Tucked into stories of Friday’s failure of the nine subsidiaries of FBOP is evidence of a clash of government agencies that seems at first to have had a very unfortunate outcome.
Park National Bank of Chicago, a $4.7 billion asset component of FBOP’s chain, made news earlier in the day Friday when the Treasury Department’s Community Development Financial Institutions Fund bestowed upon it a $50 million award meant to spur low-income housing development. Then federal regulators failed it.
The real story is more complicated and actually less tragic. The Treasury Department is claiming that the $50 million award wasn’t a grant but a tax credit and that it will be finalized with the new owner of Park National: U.S. Bancorp. (which bought all nine banks in the FBOP chain when they failed). No taxpayer dollars were lost in the failure or transfer of Park National over to U.S. Bancorp, and the $50 million in funding will still be there for housing projects when the bank’s subsidiary, Park National Bank Initiatives, needs to use it.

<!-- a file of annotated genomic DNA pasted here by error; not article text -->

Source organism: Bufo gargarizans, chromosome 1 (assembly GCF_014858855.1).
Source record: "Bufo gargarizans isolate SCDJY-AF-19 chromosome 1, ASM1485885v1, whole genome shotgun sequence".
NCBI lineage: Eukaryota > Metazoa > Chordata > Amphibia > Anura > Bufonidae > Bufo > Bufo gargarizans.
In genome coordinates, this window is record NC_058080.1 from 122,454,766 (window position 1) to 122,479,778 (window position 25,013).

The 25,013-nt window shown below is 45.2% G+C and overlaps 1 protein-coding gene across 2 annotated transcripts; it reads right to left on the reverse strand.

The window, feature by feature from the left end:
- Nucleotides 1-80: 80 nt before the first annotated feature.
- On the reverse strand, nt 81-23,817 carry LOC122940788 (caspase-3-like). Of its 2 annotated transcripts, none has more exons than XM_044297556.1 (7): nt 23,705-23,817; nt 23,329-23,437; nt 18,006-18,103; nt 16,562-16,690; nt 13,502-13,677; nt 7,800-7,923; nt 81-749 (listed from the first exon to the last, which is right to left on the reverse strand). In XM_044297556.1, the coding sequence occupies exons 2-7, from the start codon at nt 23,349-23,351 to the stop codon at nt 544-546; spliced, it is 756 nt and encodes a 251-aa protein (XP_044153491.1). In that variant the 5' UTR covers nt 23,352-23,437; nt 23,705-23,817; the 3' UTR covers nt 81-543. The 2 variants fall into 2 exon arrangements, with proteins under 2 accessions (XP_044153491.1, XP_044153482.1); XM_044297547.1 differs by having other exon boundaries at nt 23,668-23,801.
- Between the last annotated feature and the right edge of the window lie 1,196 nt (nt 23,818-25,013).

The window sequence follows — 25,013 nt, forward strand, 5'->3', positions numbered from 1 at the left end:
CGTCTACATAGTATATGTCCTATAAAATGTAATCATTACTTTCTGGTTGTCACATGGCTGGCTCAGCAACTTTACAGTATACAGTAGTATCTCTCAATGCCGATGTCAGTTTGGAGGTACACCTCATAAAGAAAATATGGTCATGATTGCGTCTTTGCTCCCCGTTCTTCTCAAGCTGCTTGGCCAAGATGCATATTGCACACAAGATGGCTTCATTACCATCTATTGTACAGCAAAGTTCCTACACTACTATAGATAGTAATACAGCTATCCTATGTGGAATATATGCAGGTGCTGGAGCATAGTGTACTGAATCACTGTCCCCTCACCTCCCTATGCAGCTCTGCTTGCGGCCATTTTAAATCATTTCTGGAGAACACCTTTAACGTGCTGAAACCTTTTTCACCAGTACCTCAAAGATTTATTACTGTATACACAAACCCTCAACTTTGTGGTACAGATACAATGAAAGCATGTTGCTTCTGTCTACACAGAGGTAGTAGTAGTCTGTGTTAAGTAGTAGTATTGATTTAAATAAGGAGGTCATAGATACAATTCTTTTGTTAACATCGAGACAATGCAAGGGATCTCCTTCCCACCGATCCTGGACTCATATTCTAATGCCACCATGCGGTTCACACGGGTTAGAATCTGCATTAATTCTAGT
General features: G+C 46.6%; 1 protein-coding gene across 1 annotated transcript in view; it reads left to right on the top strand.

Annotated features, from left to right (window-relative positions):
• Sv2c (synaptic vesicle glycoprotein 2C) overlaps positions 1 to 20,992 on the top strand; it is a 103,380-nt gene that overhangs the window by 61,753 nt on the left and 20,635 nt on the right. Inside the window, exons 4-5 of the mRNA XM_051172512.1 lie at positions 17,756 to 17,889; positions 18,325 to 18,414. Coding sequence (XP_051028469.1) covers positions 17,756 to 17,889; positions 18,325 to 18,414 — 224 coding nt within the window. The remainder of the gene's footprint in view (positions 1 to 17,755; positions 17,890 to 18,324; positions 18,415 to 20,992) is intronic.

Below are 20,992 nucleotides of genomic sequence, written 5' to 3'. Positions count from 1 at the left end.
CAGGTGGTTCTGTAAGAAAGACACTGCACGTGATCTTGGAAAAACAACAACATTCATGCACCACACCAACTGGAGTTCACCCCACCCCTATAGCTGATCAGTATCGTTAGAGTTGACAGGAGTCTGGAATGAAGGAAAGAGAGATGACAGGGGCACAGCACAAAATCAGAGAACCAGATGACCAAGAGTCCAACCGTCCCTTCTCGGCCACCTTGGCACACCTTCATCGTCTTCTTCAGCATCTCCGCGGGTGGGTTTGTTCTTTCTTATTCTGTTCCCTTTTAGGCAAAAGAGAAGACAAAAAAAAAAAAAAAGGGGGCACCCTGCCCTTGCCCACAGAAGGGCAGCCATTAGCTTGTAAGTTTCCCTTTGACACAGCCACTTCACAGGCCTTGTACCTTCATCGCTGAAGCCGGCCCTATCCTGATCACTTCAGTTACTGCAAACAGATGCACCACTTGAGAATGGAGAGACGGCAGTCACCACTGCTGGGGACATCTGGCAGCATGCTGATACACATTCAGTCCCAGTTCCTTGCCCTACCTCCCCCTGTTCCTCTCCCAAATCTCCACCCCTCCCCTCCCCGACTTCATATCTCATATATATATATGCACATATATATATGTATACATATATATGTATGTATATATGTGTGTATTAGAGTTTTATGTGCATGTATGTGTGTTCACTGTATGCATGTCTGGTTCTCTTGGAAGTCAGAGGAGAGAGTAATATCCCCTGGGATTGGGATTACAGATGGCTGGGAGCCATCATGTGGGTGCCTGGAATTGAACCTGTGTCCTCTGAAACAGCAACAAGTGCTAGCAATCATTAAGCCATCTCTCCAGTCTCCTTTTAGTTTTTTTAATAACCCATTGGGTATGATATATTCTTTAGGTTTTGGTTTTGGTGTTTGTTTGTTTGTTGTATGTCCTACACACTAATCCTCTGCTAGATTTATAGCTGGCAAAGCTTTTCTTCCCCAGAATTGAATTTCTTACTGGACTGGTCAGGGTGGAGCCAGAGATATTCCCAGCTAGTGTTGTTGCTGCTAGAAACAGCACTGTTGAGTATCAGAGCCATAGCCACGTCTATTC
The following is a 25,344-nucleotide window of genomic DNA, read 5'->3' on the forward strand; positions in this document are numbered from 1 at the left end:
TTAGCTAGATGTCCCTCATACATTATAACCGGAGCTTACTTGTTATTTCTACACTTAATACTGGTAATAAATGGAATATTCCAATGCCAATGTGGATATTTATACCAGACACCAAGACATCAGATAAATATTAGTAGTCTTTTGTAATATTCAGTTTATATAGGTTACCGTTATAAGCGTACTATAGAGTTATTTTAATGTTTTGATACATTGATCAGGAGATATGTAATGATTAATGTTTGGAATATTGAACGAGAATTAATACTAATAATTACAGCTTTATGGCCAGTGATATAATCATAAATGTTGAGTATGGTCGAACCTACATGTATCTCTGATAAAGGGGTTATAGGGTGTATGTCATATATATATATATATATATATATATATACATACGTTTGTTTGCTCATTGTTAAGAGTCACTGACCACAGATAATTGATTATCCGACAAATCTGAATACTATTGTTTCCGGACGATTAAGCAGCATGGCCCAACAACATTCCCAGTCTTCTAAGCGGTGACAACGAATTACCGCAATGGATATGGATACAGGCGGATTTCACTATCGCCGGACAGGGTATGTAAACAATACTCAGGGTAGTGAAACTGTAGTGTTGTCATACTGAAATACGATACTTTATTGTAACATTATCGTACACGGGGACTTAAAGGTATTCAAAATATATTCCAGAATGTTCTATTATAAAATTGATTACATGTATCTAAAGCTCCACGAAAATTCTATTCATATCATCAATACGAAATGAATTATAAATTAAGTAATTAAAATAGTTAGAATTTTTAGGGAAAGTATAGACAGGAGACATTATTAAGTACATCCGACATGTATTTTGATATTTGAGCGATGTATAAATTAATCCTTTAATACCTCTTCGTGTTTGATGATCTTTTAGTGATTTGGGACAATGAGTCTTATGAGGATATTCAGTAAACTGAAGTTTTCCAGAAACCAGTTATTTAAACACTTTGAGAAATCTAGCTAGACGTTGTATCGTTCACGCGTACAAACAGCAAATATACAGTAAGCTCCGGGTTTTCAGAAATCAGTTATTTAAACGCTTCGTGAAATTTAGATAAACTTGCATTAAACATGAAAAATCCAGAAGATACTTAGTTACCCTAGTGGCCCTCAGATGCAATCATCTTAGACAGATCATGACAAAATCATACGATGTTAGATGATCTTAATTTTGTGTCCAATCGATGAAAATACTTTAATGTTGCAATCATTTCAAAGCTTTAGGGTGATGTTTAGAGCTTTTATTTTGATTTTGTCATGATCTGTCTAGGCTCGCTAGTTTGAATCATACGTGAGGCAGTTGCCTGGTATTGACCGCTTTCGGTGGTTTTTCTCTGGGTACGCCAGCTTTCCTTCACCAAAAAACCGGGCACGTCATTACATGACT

But it’s still hard to believe that anyone from Treasury would want to engage in the fanfare surrounding the CDFI award knowing that the bank in question was about to fail, and indeed the agency can claim it did not know. The FDIC keeps information about the banks it’s planning to close strictly confidential. On the other hand, it was no secret that FBOP as a whole was in trouble and its days were numbered. With the number of bank failures still climbing steadily, Treasury may be examining its future CDFI award recipients with a keener eye.